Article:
Laina Geary: Chemo selective oxidation of aldehydes and iminium ions

Laina Geary


Chemo selective Oxidation of Aldehydes and Iminium Ions


Laina Geary



Bio sketch

Laina was born and raised in Winnipeg, Manitoba, Canada. She completed her B.S. (Hons.) in 2005 at the University of Manitoba with first class honors. She stayed at the U of M to pursue a Ph.D. under the guidance of Prof. Philip Hultin. As an NSERC postgraduate scholar, she studied the behavior of trichloroethylene derivatives under palladium-catalyzed cross-coupling conditions and developed new routes to benzofurans and indoles via Pd-catalyzed C-H functionalization and earned a Ph.D. in 2010. She then joined the research lab of Prof. Michael Krische at the University of Texas at Austin where she studied ruthenium (II)- and iridium(I) catalyzed propargylation reactions. In 2011, Laina became one of the inaugural recipients of a Banting Postdoctoral Fellowship through NSERC. Laina's last projects at UT involved the discovery and development of two new patterns of reactivity of ruthenium (0) catalysts. Laina joined the University of Nevada, Reno in July 2014 as an assistant professor.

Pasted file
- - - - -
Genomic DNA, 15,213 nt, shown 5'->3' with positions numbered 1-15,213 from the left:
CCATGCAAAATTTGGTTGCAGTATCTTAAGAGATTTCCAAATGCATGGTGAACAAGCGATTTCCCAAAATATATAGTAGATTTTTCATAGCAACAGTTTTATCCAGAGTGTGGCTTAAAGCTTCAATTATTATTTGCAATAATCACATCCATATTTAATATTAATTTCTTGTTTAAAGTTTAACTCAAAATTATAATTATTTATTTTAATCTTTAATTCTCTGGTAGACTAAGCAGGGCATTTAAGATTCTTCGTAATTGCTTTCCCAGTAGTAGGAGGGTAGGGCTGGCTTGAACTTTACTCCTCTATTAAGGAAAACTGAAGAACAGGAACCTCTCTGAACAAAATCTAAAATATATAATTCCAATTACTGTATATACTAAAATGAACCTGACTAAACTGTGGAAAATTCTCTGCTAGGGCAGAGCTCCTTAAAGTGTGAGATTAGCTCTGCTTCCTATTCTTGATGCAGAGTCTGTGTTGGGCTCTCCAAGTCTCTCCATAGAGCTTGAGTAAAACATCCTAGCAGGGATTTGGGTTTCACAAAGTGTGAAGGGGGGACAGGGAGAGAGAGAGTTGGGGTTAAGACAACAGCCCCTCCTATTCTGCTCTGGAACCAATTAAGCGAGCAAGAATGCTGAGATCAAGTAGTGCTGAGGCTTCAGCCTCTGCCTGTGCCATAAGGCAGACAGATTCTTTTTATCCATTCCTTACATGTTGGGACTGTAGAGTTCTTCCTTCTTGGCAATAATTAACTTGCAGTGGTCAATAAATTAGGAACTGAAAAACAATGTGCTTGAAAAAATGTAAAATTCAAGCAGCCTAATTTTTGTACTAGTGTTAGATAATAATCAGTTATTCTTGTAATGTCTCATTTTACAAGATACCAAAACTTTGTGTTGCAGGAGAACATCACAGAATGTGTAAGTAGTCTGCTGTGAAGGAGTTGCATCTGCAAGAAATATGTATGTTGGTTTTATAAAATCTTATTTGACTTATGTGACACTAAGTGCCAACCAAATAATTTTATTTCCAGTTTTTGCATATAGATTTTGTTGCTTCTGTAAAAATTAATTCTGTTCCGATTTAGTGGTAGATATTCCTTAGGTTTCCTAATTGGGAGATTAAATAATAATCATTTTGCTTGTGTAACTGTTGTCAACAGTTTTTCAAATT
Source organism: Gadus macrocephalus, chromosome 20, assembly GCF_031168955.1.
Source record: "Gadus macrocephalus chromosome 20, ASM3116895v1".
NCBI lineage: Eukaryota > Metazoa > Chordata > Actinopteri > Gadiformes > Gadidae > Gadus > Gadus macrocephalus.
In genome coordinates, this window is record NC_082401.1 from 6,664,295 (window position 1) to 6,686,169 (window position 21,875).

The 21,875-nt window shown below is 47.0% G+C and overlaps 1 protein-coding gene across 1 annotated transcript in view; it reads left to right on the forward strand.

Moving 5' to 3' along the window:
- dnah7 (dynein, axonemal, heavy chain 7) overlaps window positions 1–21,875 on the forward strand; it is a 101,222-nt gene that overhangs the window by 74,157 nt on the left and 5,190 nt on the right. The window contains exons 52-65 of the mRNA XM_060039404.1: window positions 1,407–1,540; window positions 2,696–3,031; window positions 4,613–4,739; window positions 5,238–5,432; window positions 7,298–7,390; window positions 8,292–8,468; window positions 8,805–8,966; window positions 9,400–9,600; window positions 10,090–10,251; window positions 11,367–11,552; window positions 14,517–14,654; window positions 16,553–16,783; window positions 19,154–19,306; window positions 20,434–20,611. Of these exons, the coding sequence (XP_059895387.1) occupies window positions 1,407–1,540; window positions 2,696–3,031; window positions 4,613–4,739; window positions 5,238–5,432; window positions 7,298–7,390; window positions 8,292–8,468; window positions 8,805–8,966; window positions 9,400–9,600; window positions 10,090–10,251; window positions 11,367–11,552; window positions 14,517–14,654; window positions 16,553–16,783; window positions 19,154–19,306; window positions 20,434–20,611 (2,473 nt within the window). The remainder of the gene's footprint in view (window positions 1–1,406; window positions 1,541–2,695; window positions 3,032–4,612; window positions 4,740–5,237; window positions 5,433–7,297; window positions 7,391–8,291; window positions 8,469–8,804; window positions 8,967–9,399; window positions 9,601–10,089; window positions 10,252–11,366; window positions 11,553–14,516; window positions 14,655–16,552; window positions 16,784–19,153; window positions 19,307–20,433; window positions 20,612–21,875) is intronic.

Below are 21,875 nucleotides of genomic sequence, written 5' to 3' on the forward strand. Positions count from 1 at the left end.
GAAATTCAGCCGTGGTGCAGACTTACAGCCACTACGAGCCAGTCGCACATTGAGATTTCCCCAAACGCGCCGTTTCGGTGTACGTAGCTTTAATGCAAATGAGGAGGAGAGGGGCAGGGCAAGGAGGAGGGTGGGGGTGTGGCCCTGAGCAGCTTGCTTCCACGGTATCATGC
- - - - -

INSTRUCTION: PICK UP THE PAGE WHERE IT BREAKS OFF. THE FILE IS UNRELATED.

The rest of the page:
Our research group has two broad objectives: to develop robust and chemo selective catalytic methods for C-C and C-X bond formation, and to understand the mechanisms by which they proceed. We use both transition metal and Lewis acid catalysis to enable bond formation and collaborate with spectroscopists to study organometallic intermediates. Some of our current research projects are outlined below.

Project overview

The selective oxidation of C-H bonds in organic molecules is a significant challenge in organic synthesis. In particular, there are limited methods for the oxidation of aldehydes to carboxylic acids. Currently used oxidants are peroxides and other highly reactive and toxic chemicals which can be very unselective and dangerous to handle on large scales. Our lab is interested in utilizing nitrous oxide (N2O), or laughing gas, as an oxidant of small organic molecules in a highly selective manner. Unfortunately, nitrous oxide is a poor nucleophile and is unreactive under most conditions.

Our group is both interested in developing conditions to enable the oxidation of aldehydes to carboxylic acids, as well as the analogous oxidation of iminium ions to tertiary amides. This project will start with the chemical activation of nitrous oxide with N-heterocyclic carbenes (NHCs). The student will gain experience in handling gaseous reactants, characterization of NHC-N2O adducts by infrared, nuclear magnetic resonance, and X-ray spectroscopies. After several NHC-N2O adducts have been synthesized, their reactivity with aldehydes and iminium ions will be studied, giving the student experience in setting up organic transformations, and the purification and characterization of organic molecules.